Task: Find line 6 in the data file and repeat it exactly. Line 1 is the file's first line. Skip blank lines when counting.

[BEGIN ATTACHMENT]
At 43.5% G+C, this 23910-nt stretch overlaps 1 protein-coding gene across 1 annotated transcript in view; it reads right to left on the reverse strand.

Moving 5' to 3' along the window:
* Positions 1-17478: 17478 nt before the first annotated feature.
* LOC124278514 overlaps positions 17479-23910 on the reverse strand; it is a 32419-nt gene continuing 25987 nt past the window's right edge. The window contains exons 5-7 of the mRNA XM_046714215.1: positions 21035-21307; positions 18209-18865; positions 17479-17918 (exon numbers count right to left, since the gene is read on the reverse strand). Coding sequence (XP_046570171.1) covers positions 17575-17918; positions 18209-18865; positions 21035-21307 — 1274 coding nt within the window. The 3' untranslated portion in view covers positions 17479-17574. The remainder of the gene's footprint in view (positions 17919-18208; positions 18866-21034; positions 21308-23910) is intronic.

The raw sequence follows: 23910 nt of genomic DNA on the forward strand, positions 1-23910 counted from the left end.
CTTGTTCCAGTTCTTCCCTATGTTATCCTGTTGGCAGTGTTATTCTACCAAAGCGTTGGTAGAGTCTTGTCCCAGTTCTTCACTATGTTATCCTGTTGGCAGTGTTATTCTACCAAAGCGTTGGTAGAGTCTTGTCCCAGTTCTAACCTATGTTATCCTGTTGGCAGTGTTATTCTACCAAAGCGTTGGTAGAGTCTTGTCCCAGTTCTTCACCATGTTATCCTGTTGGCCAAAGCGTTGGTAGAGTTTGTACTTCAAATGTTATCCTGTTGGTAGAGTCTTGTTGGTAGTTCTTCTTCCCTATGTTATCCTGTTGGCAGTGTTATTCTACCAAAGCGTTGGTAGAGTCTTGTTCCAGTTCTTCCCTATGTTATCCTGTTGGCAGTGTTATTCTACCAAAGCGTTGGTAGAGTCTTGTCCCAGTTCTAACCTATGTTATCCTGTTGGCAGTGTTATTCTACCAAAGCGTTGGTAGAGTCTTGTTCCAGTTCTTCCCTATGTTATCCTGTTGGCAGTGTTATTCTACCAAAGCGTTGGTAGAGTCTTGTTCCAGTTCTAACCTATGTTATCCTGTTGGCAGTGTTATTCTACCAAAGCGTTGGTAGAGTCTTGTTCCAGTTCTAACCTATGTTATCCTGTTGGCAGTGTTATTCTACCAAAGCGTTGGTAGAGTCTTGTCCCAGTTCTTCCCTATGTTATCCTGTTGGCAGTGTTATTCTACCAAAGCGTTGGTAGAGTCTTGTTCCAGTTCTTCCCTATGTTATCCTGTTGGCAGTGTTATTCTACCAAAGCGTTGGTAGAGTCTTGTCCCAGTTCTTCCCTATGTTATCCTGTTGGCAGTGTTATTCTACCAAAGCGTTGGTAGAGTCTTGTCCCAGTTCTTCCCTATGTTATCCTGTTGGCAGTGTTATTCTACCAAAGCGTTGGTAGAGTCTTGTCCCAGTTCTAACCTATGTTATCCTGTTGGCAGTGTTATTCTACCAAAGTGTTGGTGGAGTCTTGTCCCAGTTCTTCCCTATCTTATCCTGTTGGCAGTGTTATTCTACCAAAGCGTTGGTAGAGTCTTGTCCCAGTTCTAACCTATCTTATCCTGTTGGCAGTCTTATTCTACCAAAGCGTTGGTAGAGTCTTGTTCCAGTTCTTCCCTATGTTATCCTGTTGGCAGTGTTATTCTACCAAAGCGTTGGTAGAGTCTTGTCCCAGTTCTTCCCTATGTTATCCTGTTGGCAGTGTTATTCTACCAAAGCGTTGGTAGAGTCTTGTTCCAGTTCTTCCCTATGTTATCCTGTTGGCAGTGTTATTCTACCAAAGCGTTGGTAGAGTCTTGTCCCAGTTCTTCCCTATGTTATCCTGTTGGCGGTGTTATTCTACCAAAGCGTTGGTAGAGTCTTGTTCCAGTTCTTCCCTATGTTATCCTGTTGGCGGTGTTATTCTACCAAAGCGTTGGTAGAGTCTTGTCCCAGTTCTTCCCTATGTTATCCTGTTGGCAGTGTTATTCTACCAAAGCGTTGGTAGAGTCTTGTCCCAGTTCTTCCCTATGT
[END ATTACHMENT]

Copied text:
CTTGTTCCAGTTCTTCCCTATGTTATCCTGTTGGCAGTGTTATTCTACCAAAGCGTTGGTAGAGTCTTGTCCCAGTTCTTCACTATGTTATCCTGTTGGCAGTGTTATTCTACCAAAGCGTTGGTAGAGTCTTGTCCCAGTTCTAACCTATGTTATCCTGTTGGCAGTGTTATTCTACCAAAGCGTTGGTAGAGTCTTGTCCCAGTTCTTCACCATGTTATCCTGTTGGCCAAAGCGTTGGTAGAGTTTGTACTTCAAATGTTATCCTGTTGGTAGAGTCTTGTTGGTAGTTCTTCTTCCCTATGTTATCCTGTTGGCAGTGTTATTCTACCAAAGCGTTGGTAGAGTCTTGTTCCAGTTCTTCCCTATGTTATCCTGTTGGCAGTGTTATTCTACCAAAGCGTTGGTAGAGTCTTGTCCCAGTTCTAACCTATGTTATCCTGTTGGCAGTGTTATTCTACCAAAGCGTTGGTAGAGTCTTGTTCCAGTTCTTCCCTATGTTATCCTGTTGGCAGTGTTATTCTACCAAAGCGTTGGTAGAGTCTTGTTCCAGTTCTAACCTATGTTATCCTGTTGGCAGTGTTATTCTACCAAAGCGTTGGTAGAGTCTTGTTCCAGTTCTAACCTATGTTATCCTGTTGGCAGTGTTATTCTACCAAAGCGTTGGTAGAGTCTTGTCCCAGTTCTTCCCTATGTTATCCTGTTGGCAGTGTTATTCTACCAAAGCGTTGGTAGAGTCTTGTTCCAGTTCTTCCCTATGTTATCCTGTTGGCAGTGTTATTCTACCAAAGCGTTGGTAGAGTCTTGTCCCAGTTCTTCCCTATGTTATCCTGTTGGCAGTGTTATTCTACCAAAGCGTTGGTAGAGTCTTGTCCCAGTTCTTCCCTATGTTATCCTGTTGGCAGTGTTATTCTACCAAAGCGTTGGTAGAGTCTTGTCCCAGTTCTAACCTATGTTATCCTGTTGGCAGTGTTATTCTACCAAAGTGTTGGTGGAGTCTTGTCCCAGTTCTTCCCTATCTTATCCTGTTGGCAGTGTTATTCTACCAAAGCGTTGGTAGAGTCTTGTCCCAGTTCTAACCTATCTTATCCTGTTGGCAGTCTTATTCTACCAAAGCGTTGGTAGAGTCTTGTTCCAGTTCTTCCCTATGTTATCCTGTTGGCAGTGTTATTCTACCAAAGCGTTGGTAGAGTCTTGTCCCAGTTCTTCCCTATGTTATCCTGTTGGCAGTGTTATTCTACCAAAGCGTTGGTAGAGTCTTGTTCCAGTTCTTCCCTATGTTATCCTGTTGGCAGTGTTATTCTACCAAAGCGTTGGTAGAGTCTTGTCCCAGTTCTTCCCTATGTTATCCTGTTGGCGGTGTTATTCTACCAAAGCGTTGGTAGAGTCTTGTTCCAGTTCTTCCCTATGTTATCCTGTTGGCGGTGTTATTCTACCAAAGCGTTGGTAGAGTCTTGTCCCAGTTCTTCCCTATGTTATCCTGTTGGCAGTGTTATTCTACCAAAGCGTTGGTAGAGTCTTGTCCCAGTTCTTCCCTATGT